The combination of recent events in the USA and the growing evidence that BAME communities are more affected by Covid-19 than any other community has, I am sure, affected all of us in some way or other. The horror of the killing of George Floyd, the anger in response to Amy Cooper’s call to the police and the despair at the response of some white politicians and ordinary people. No wonder I have become even more self aware of my white privilege. I am part of the problem.

if you’ve NEVER had a defining moment in your childhood or your life where you realize your skin color alone makes other people hate you, you have white privilege.

Lori Lakin hutcherson, 2016 – Got privilege?

Whilst as a woman I have not always felt safe when out at night and have struggled sometimes to be taken seriously, to have my voice heard, and to receive equal pay I have never had people be fearful of me because of the colour of my skin. Occasionally I have been aware of the colour of my skin because I was exploring part of London, San Francisco and Hong Kong where I was in the minority, but I was never made to feel uncomfortable, made unwelcome or harassed. I benefit from white privilege.

Occasionally when travelling on my own I did let someone know if I decided to go on a walk in a park or wilderness on my own, but that was in case I fell into a ravine or got lost, not because I felt scared about what others would do. I have never had to worry that the police might be suspicious about my behaviour if I go out walking, birding or carrying an expensive camera, or that someone might call the police or tell me to leave. I benefit from white privilege.

Racism is not about mean people, nor is is just about hate or fear. It is the insidious way in which we fail to challenge the system we all live in, fail to remember the names of others who have died in custody and/or at the hands of the police (Sandra Bland, Breonna Taylor, Botham Jean, Tamir Rice, Dominique Clayton, Rashan Charles, Sean Rigg, Roger Sylvester, Joy Gardner, Cynthia Jarrett, and so many more) and the way we fail to acknowledge, let alone learn about and champion black achievements, role models and experiences.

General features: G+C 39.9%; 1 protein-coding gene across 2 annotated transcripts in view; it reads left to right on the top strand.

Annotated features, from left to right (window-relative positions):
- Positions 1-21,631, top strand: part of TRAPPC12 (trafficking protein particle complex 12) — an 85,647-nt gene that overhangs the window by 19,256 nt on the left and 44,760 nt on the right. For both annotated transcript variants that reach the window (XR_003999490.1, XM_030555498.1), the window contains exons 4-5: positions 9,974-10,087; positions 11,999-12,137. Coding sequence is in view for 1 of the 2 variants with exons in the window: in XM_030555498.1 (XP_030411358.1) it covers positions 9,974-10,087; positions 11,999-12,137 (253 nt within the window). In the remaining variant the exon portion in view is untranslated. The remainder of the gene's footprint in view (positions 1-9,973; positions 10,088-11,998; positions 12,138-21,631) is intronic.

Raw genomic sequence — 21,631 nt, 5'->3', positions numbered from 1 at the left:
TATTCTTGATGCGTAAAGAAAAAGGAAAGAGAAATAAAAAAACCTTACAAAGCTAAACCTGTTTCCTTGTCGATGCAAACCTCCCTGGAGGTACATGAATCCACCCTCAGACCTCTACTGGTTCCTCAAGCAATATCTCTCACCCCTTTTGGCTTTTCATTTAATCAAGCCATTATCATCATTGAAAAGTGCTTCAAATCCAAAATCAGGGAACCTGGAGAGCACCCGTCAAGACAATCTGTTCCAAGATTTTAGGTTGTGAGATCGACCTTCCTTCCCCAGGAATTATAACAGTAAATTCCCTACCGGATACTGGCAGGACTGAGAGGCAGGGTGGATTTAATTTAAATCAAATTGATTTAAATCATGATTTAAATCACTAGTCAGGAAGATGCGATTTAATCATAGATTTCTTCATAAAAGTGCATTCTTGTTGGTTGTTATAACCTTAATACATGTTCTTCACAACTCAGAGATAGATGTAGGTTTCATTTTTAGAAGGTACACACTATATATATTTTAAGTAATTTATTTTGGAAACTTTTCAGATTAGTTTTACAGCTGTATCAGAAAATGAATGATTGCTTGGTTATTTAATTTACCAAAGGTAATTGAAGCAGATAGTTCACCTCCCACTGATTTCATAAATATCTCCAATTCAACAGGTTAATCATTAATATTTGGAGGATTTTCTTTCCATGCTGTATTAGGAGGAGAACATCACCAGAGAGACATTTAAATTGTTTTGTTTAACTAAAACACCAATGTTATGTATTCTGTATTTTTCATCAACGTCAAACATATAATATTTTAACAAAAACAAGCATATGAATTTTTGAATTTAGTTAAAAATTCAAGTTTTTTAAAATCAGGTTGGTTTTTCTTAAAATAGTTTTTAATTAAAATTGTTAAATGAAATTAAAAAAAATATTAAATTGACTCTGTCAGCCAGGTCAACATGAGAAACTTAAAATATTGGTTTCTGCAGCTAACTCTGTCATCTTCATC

I know female history and achievements have until recently been largely hidden from the history books, documentaries, public statues and exhibitions, but at least I have always been aware of women in history. Britain’s black history, black literature and black culture though has almost been invisible from our education system , and even when we make the occasional reference to major historical events in the UK such as the Slavery Abolition Act of 1833, it is from a white perspective. We make little or no mention of the Blacks who were part of the abolitionist movement here in the UK nor the fact that the British Government made financial payments to the whites who had owned enslaved people but made no reparations to the enslaved people or their descendents. That’s white privilege and white fragility.

Whites have to do better, we have to engage with what is currently happening. We also need to acknowledge what has happened in the past and understand we are part of the problem no matter how ‘woke’ or ‘liberal’ we think we are. As someone much wiser than me has said ‘racism is a system, not an event‘.

We cannot remain on the sidelines just observing. We need to become an ally to the black community.

True allies listen and learn before getting involved. We may even need to do some unlearning, and reading is a good place to start. These are a few books I have been reading over the past couple of years. They have helped open my mind.

  • White Fragility – Robin Diangelo
  • Why I’m no Longer Taking to White People about Race – Reni Eddo-Lodge
  • Brit (ish): On Race, Identify and Belonging – Afua Hirsch
  • Becoming – Michelle Obama
  • Black and British: A Forgotten History – David Olusoga
  • Warriors Don’t Cry – Melba Beals
  • A Mighty Long Way – Carlotte Walls LaNier
  • Hidden Figures – Margot Lee Shetterly
  • A Drop of Midnight – Jason Diakité

This reading list is not definitive and I know I have so much more to learn. It is though a start. I have also been actively seeking out and helping to amplify black voices on social media. It is all too easy to surround ourselves with those who think the same, and to delude ourselves that the world around us is fair. It isn’t.

Jack has five sweets and Jill has three sweets. If you give both of them three sweets, Jack still has more.

Femi Oluwole, 2020

We will never see, hear or cherish the contributions of other communities let alone understand their daily experiences of racism unless we widen our reading, expand our listening and open our minds. And this learning and self evaluation will need to be continual, if we are to come together and eradicate the institutional and personal racism that exists in this country, in the USA and elsewhere.

I’ve decided I am not going to open this post to comments. Instead if you are white I invite you to join me in recognising our white privilege and fragility. And read about it before you react or act! It is no longer enough to say you’re not a racist. We need to learn how to be anti-racist at work, at home, in our community and online. If you can donate to an anti-racism charity such as Stephen Lawrence Charitable Trust in the UK, Black Lives Matter in USA and ANTaR in Australia. If you are black I just want you to know I am finally listening and beginning to act. I am here if you need an ally.